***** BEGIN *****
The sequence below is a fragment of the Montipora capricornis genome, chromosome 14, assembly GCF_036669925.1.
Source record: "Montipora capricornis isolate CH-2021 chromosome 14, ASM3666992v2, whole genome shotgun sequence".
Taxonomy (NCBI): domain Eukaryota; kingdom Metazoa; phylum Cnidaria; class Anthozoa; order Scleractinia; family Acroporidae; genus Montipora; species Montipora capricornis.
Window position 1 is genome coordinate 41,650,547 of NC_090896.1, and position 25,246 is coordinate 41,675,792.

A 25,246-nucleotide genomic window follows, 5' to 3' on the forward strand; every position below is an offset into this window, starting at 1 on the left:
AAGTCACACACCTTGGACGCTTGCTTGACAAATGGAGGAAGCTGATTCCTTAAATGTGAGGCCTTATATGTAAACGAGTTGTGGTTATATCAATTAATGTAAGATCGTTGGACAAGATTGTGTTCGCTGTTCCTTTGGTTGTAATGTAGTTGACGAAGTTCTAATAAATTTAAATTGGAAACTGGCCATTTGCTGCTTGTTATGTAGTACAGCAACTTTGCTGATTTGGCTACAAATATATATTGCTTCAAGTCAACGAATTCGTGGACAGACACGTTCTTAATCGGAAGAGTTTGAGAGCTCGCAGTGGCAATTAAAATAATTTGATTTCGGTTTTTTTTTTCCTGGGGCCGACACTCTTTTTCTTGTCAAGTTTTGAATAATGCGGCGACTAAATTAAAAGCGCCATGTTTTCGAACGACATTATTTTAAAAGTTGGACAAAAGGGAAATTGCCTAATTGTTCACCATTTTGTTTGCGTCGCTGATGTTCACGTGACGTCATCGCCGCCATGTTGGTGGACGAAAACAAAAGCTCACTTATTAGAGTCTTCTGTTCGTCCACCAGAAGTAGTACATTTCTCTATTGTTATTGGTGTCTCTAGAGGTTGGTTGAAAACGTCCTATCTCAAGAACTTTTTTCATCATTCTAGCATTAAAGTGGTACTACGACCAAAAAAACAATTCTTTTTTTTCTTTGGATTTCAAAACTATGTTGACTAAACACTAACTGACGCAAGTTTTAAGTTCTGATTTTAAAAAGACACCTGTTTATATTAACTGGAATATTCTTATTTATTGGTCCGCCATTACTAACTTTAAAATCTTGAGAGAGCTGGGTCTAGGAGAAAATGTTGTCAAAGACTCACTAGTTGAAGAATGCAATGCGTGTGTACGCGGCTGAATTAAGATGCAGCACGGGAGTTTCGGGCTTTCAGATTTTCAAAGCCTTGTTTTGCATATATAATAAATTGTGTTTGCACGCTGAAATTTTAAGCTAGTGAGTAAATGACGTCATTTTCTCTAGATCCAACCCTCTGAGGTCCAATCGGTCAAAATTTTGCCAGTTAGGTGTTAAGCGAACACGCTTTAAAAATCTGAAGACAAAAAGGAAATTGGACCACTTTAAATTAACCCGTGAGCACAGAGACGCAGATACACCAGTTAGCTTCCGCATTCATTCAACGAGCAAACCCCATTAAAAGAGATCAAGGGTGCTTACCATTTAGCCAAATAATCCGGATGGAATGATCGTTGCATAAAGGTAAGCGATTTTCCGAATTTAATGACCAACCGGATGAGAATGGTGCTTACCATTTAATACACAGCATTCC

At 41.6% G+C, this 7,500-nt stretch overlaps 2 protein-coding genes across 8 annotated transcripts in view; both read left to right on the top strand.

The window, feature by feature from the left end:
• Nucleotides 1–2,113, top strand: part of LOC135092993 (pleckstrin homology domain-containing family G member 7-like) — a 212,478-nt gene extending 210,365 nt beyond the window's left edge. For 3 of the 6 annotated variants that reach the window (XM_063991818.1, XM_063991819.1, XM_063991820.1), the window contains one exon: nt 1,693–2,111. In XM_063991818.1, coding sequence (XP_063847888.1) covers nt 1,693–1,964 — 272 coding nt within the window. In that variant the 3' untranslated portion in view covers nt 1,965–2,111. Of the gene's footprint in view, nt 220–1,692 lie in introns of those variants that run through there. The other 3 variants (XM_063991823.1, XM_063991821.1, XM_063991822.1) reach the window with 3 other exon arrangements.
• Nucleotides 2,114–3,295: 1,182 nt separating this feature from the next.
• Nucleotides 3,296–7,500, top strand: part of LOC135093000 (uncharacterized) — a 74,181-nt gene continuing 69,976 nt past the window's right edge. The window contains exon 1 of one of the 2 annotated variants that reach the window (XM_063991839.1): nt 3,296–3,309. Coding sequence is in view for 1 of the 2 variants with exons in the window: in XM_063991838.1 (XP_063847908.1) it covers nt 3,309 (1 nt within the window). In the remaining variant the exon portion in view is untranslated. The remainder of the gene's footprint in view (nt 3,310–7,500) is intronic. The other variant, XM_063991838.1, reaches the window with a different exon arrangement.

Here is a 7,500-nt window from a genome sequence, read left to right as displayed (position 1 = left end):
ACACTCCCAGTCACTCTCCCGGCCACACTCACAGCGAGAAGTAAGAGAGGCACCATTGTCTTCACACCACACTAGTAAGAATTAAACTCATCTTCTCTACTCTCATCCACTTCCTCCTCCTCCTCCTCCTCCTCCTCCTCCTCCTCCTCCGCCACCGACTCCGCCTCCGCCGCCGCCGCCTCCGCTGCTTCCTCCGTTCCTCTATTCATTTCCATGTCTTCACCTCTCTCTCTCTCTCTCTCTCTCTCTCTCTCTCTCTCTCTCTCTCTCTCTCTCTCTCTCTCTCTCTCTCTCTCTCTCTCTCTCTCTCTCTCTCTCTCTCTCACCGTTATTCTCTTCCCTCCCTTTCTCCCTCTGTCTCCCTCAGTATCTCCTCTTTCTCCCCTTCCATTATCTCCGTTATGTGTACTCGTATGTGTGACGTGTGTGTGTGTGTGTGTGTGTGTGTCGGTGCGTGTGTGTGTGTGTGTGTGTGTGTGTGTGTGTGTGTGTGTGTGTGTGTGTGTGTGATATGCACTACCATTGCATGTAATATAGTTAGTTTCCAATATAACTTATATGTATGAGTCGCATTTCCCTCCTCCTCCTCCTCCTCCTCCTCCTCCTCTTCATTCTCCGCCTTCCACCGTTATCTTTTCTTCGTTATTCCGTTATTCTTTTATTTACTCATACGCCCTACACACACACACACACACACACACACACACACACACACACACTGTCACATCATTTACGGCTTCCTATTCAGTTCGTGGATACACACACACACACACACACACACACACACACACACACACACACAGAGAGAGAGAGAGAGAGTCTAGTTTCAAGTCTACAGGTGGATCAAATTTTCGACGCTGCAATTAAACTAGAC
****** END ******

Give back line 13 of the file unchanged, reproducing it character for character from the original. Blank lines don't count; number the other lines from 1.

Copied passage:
ACACTCCCAGTCACTCTCCCGGCCACACTCACAGCGAGAAGTAAGAGAGGCACCATTGTCTTCACACCACACTAGTAAGAATTAAACTCATCTTCTCTACTCTCATCCACTTCCTCCTCCTCCTCCTCCTCCTCCTCCTCCTCCTCCTCCGCCACCGACTCCGCCTCCGCCGCCGCCGCCTCCGCTGCTTCCTCCGTTCCTCTATTCATTTCCATGTCTTCACCTCTCTCTCTCTCTCTCTCTCTCTCTCTCTCTCTCTCTCTCTCTCTCTCTCTCTCTCTCTCTCTCTCTCTCTCTCTCTCTCTCTCTCTCTCTCTCTCTCTCACCGTTATTCTCTTCCCTCCCTTTCTCCCTCTGTCTCCCTCAGTATCTCCTCTTTCTCCCCTTCCATTATCTCCGTTATGTGTACTCGTATGTGTGACGTGTGTGTGTGTGTGTGTGTGTGTGTCGGTGCGTGTGTGTGTGTGTGTGTGTGTGTGTGTGTGTGTGTGTGTGTGTGTGTGTGTGTGATATGCACTACCATTGCATGTAATATAGTTAGTTTCCAATATAACTTATATGTATGAGTCGCATTTCCCTCCTCCTCCTCCTCCTCCTCCTCCTCCTCTTCATTCTCCGCCTTCCACCGTTATCTTTTCTTCGTTATTCCGTTATTCTTTTATTTACTCATACGCCCTACACACACACACACACACACACACACACACACACACACACACTGTCACATCATTTACGGCTTCCTATTCAGTTCGTGGATACACACACACACACACACACACACACACACACACACACACACACAGAGAGAGAGAGAGAGAGTCTAGTTTCAAGTCTACAGGTGGATCAAATTTTCGACGCTGCAATTAAACTAGAC